- Project Dates: October 2005 - October 2009
- Project Leader: Professor Rob Upstill-Goddard
- Staff: Matt Salter (NERC PhD Student)
- Sponsors: Natural Environment Research Council (NERC)
- Partners: University of Exeter; University of Southampton; Plymouth Marine Laboratory; National Oceanography Centre
A Newcastle led international team participated in Atlantic Ocean research cruises to examine processes controlling climate-active trace gas exchange between the atmosphere and the ocean. Such measurements are important for predicting and modelling future climate change. We carried out the first ever open ocean release of an artificial surfactant, so as to quantify the extent to which natural organic slicks produced by plankton and bacteria suppress the air-sea exchange rate of carbon dioxide.
An understanding of the processes that influence the ocean-atmosphere exchange of carbon dioxide and other climate-active gases is important for quantifying global element cycling and for predicting and modeling the extent of future climate change. This requires integrated approaches designed to exploit a suite of state-of-the-art techniques.
This Newcastle-led project assembled an international team of leading experts (UK, Europe, and USA) who participated in two research cruises in the North Atlantic Ocean on board RRS Discovery.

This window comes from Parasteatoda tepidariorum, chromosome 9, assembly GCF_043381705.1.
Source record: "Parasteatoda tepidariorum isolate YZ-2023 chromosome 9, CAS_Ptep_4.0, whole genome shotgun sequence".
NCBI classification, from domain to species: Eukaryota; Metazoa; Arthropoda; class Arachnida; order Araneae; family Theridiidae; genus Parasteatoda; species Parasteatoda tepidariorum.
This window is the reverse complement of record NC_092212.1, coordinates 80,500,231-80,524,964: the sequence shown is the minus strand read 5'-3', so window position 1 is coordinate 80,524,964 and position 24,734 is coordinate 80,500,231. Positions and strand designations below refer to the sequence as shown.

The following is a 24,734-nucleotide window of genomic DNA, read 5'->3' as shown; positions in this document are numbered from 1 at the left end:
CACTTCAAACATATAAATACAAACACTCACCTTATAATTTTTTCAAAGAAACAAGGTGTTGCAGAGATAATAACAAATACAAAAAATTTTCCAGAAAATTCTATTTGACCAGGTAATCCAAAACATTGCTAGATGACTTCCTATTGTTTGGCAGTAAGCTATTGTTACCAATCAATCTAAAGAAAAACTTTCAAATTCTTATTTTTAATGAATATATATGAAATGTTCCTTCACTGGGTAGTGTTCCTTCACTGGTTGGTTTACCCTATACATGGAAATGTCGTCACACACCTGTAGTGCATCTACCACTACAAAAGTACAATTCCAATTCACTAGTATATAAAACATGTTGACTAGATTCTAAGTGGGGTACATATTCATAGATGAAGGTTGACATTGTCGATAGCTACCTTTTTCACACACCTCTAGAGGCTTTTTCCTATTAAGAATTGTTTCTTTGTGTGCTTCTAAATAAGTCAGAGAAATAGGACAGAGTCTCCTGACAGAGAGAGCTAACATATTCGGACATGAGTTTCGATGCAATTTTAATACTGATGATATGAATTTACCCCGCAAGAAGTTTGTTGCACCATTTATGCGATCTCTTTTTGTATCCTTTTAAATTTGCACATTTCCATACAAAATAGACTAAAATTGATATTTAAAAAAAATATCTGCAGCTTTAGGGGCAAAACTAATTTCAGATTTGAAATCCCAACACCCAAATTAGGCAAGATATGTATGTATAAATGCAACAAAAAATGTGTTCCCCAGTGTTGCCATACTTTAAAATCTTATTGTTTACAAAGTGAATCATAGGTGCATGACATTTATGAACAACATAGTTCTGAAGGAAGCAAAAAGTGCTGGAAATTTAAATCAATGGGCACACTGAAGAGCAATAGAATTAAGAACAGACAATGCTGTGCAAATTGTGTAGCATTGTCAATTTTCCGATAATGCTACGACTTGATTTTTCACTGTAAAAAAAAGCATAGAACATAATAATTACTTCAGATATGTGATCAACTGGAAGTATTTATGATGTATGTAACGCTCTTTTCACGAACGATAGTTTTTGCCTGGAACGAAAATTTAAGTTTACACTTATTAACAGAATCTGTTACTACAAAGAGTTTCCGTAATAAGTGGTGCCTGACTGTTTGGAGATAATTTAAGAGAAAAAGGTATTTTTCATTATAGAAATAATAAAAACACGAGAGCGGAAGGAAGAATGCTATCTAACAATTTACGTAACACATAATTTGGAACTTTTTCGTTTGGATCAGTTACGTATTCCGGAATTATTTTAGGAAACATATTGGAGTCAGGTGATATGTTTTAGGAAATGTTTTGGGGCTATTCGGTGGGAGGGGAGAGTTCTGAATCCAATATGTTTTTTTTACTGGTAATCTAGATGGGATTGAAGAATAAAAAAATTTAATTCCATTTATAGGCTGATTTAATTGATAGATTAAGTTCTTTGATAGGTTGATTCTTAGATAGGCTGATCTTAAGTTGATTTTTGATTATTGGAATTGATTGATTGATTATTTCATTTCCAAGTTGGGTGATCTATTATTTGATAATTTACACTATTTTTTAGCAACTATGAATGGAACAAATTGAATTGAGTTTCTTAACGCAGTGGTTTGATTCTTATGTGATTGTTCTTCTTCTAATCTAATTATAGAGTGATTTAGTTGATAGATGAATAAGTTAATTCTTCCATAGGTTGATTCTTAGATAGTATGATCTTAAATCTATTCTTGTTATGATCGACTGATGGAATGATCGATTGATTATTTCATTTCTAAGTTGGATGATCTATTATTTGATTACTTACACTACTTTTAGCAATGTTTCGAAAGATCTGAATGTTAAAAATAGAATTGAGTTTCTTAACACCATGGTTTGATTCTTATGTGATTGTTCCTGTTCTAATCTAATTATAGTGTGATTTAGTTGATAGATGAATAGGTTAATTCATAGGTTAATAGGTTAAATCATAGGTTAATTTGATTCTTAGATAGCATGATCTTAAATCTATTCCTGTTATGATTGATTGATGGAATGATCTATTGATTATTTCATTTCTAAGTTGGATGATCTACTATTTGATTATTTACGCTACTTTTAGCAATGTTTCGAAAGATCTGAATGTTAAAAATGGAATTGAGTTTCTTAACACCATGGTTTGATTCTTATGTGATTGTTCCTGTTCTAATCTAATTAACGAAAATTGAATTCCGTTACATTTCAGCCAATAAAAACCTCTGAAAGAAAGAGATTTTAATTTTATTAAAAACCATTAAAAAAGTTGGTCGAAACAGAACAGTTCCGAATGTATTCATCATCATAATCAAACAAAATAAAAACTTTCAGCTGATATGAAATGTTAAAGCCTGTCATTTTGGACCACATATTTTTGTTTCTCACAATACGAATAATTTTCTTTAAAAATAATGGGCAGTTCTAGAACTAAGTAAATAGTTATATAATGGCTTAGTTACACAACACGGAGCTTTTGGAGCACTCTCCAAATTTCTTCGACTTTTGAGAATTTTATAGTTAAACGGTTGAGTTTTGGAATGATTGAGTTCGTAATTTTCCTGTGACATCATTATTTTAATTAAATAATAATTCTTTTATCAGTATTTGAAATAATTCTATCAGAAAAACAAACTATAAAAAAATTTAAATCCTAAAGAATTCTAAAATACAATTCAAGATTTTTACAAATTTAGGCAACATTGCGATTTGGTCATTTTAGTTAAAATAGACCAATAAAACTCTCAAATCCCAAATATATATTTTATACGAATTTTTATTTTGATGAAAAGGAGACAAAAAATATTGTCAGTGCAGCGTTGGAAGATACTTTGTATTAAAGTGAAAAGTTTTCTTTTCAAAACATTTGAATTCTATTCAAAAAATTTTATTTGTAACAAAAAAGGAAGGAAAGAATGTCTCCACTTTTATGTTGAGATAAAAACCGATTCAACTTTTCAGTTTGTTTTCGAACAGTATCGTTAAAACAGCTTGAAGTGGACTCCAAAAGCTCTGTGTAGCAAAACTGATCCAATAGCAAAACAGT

Several important measurements and observations (including sea state, white capping and wave breaking, the role of bubbles and surfactants) were combined with direct estimates of air-sea carbon dioxide and dimethylsulfide fluxes by eddy covariance, all supported by ancillary water column measurements and meteorological data. These measurements and observations were carried all out within an experimental framework in which two gaseous tracers (sulfur hexafluoride and helium-3) were released to surface seawater to derive information on the gas transfer velocity of carbon dioxide.
One of these included the first ever release of an artificial surfactant at sea, with the purpose of quantifying the extent to which natural surface organic slicks produced by phytoplankton and bacteria suppress the air-sea exchange rate of carbon dioxide.